The perceived positions of the Senate and the Supreme Court in U.S. constitutional life seems to me to have suffered a reversal in roles.

     The political packing of the U.S. Supreme Court by the Trump Administration, and all the legal shenanigans that went on after Trump lost the last election, all point to the Supreme Court being the final arbitrator of everything that happens in the country.

     That is indisputably clear when the matter under consideration concerns the interpretation of existing law and the Constitution. However, I feel that the public impression has slowly moved to a position where the Supreme Court also defines the future of the country. To some extent that is true, when they interpret the existing laws but they do not strictly define the future in a more general sense.

     The Constitutional division of a House and a Senate was set up to provide almost continuous “new blood” into the Congressional structure, through the two-year term of the House of Representatives. That process was tempered by a considered, long-term, view of the country’s future through the six-year term of the Senate. The combination of the House and the Senate was designed to determine the country’s future path.

     In other words, the House, and particularly the Senate, should look forward, and the Supreme Court should look back. The Senate determines what will be and the Supreme Court determines what was and what is.

     I feel that the Senate, by its recent divisive behavior, petty bickering and an apparent inability to make a decision, has abrogated that constitutional role, and public opinion has turned to the Supreme Court to take up the banner of the future.

     Almost no-one, in the present climate, would consider Ted Cruz, or Josh Hawley, elder statesmen, with the future of the country as their predominant concern. Yet, that description has defined the role of a senator since the times of the Roman Senate over 2,000 years ago. Not that Roman senators were any more pious than their U.S. counterparts, but they didn’t inappropriately abrogate their responsibilities.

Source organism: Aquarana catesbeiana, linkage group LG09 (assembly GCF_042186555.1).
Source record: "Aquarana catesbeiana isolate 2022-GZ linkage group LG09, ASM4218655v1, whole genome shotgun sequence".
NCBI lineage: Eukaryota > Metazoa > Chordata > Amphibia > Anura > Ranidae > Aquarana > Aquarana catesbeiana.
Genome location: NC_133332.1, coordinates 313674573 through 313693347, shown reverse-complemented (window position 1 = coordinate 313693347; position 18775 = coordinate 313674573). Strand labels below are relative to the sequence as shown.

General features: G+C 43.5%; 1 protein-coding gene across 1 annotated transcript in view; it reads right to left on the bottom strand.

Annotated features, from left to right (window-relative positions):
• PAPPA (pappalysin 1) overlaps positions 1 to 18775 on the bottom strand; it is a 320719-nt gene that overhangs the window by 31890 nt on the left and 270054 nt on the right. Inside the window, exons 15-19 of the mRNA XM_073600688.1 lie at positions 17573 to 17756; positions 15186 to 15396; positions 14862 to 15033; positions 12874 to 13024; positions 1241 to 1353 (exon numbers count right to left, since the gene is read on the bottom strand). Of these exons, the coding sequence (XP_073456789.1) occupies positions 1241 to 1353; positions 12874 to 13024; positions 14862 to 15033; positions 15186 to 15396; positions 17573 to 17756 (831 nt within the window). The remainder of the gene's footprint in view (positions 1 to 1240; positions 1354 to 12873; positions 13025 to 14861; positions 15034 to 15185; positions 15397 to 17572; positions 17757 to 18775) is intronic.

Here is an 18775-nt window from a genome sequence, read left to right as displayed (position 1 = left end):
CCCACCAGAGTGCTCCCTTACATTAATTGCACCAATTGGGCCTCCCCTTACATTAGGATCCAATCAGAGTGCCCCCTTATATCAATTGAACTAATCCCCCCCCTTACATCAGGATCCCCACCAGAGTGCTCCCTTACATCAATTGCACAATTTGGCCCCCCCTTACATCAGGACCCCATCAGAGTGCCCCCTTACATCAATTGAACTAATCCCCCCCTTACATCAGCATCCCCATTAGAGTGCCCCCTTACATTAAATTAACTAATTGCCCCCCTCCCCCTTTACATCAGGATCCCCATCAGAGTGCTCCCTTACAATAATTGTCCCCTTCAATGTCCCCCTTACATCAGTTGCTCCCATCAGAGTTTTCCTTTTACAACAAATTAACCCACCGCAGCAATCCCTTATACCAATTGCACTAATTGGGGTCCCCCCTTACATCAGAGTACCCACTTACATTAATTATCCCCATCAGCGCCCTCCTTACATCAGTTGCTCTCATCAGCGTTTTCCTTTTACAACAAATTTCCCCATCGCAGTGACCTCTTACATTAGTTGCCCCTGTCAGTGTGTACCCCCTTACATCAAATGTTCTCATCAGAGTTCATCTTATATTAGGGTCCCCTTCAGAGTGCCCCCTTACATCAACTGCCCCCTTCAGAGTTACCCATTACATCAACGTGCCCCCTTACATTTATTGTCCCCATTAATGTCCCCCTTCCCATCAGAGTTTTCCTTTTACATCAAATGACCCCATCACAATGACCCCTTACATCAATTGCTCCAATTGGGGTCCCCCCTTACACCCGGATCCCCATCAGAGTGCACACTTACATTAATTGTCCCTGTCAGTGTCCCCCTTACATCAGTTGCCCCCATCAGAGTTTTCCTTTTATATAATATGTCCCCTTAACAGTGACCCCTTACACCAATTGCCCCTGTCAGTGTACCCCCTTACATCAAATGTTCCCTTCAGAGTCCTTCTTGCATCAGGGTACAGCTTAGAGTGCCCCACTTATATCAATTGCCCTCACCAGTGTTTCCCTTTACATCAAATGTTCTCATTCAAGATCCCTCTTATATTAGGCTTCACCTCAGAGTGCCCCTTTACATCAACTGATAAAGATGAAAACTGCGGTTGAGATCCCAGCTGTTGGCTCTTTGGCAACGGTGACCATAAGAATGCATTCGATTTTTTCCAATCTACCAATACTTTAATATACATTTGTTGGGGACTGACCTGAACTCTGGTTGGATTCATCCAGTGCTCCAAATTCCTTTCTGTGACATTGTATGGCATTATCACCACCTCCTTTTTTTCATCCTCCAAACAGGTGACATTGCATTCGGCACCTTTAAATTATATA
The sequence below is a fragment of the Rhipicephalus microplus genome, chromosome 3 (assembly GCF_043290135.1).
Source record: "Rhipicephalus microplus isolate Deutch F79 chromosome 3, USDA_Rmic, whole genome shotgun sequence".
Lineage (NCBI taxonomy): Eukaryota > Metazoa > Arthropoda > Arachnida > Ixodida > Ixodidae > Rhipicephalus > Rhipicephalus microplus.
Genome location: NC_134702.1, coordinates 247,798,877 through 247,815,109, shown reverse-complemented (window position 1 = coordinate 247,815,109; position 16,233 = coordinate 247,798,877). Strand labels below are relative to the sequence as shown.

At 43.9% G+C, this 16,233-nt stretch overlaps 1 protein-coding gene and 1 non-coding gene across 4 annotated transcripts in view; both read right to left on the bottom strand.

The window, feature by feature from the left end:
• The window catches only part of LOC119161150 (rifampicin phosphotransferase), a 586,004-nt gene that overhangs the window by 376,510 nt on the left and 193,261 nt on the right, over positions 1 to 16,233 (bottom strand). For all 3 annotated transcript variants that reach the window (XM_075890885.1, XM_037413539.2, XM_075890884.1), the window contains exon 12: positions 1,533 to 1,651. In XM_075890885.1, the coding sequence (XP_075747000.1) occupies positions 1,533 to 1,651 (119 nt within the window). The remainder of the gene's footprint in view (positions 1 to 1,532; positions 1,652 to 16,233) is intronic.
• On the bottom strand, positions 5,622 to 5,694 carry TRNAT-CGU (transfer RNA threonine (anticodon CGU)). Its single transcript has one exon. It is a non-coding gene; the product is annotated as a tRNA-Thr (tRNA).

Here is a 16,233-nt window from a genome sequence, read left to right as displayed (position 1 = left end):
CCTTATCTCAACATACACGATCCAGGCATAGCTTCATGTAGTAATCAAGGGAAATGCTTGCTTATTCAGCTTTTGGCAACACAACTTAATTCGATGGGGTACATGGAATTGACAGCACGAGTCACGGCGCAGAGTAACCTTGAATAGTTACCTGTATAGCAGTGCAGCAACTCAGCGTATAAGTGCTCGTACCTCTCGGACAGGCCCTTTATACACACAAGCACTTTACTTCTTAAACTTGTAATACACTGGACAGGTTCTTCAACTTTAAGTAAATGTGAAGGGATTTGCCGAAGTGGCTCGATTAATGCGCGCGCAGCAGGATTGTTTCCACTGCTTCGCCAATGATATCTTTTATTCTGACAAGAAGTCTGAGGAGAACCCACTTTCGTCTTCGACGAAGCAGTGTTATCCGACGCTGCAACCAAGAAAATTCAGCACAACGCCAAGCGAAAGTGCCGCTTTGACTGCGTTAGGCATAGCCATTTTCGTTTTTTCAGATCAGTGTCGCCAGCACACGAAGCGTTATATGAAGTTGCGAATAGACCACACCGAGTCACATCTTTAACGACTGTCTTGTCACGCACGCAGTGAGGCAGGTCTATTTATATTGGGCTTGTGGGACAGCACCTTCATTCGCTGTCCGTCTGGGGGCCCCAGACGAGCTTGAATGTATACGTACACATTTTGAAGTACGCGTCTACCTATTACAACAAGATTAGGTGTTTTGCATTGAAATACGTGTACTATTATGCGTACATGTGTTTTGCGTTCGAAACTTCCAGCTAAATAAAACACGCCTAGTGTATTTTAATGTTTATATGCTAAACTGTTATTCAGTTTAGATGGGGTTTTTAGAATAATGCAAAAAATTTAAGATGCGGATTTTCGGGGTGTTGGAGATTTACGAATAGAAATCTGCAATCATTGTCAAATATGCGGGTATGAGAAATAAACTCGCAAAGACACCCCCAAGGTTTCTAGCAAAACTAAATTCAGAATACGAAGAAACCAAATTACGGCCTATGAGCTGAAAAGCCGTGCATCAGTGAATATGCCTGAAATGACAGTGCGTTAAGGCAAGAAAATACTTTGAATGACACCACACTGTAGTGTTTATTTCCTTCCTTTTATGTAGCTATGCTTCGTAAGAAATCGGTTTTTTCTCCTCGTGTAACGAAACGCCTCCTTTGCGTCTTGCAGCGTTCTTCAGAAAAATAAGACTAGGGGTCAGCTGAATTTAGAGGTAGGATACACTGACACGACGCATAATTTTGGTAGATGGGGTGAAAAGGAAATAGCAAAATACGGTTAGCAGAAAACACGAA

The current U.S. Senate needs a total philosophical shakeup if they are to perform their constitutional function. One expects a few lunatics in the House of Representatives. That is the essence of its role. One does not expect, or need, similar antics in the upper chamber. It is degenerative, embarrassing, and dangerous.

     So, how do we realign the current Congressional circus with its constitutional obligations?

      A start might be to include required ethics and community responsibility courses at all levels in schools and colleges. That would provide a base.

     Second, and I wrote about this last week, a school for legislators, which emphasizes not only what they should know about the legislative process but, also, what their positions require in terms of ethics, perspective, responsibility, commitment to the country, truth and trust. I wonder how many of our current representatives would get an “A” in those courses?

     Third, I think there should be minimum age requirements for Congress. Maybe 35 for the House and 50 for the Senate. 

     The Senate must re-establish its role as the “Father of the Nation”. That title does not belong to some temporary despot who happens to be elected president. The U.S. was created to get rid of a despot, the mad king of England. Do we still hanker after such a “Father of the Country”?

     The Supreme Court has an extremely important role as arbiter of the existing law, but it is not the “Father of the Country”, and nor should it be considered as such.

     One of the few good things to come out of the Trump years is that they have highlighted what happens when the U.S. Senate abrogates its responsibility to the country.

     Time to step up, senators. 

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